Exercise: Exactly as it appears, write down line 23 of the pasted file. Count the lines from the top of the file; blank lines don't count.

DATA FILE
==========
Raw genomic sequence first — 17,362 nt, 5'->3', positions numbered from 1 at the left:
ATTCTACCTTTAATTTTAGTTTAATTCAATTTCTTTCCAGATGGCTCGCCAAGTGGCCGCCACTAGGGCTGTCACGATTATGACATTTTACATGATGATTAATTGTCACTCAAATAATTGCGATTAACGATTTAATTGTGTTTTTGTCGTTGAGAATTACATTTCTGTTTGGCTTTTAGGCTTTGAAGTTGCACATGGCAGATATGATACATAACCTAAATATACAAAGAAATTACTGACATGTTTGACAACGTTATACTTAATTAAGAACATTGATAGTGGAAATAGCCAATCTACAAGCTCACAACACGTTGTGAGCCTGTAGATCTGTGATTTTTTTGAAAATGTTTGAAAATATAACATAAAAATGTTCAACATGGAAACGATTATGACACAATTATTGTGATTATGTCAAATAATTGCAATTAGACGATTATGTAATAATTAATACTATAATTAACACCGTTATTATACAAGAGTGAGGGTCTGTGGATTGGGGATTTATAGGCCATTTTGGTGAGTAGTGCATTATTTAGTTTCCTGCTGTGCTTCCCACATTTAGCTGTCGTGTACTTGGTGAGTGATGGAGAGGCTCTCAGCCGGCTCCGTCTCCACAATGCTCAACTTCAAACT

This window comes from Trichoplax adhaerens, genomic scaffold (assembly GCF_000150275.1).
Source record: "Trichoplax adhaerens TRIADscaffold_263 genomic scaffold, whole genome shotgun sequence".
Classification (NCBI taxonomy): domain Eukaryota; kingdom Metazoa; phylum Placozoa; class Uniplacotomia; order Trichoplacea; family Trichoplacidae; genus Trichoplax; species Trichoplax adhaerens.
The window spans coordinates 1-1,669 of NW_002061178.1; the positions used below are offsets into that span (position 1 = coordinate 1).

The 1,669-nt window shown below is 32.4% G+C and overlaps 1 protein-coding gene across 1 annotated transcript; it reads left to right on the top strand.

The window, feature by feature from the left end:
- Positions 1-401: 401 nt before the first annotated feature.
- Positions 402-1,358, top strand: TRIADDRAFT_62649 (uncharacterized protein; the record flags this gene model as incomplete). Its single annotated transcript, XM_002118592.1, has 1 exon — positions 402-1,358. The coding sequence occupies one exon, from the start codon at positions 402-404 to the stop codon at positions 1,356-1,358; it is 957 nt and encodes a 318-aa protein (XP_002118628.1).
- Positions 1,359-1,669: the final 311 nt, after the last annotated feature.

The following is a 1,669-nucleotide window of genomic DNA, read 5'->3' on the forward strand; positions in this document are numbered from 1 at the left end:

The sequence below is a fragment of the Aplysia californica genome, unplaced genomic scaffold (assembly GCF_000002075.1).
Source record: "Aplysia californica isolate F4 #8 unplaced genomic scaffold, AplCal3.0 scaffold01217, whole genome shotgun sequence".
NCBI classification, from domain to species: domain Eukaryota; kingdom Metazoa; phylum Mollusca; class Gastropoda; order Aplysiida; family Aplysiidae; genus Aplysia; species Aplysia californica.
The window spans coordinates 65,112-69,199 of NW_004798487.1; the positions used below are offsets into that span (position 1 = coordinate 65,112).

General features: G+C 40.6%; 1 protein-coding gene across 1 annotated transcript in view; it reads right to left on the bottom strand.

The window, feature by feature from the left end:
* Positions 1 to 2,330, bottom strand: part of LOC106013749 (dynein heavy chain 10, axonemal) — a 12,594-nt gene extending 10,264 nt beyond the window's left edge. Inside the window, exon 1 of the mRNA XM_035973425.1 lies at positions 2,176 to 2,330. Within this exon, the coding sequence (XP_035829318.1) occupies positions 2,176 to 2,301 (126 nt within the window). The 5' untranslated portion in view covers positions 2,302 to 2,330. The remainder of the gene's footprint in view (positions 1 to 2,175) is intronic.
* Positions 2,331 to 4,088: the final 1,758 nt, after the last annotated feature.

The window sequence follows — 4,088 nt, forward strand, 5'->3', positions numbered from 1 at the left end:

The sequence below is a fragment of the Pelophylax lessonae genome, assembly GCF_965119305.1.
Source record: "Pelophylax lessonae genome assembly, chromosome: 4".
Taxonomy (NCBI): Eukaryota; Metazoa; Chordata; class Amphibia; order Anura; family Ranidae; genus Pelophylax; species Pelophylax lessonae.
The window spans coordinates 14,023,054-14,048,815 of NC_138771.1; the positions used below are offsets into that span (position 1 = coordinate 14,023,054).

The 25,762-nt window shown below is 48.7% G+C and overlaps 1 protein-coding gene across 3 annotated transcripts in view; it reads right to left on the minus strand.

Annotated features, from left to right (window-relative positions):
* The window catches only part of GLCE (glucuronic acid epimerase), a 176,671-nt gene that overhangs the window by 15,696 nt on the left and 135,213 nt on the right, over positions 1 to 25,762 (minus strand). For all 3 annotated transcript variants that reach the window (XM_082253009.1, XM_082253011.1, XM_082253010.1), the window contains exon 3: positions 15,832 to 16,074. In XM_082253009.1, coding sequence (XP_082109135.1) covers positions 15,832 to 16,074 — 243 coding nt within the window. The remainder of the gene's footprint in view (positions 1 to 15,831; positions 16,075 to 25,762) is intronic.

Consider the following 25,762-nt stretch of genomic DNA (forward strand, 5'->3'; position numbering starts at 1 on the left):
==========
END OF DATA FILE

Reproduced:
Source record: "Pelophylax lessonae genome assembly, chromosome: 4".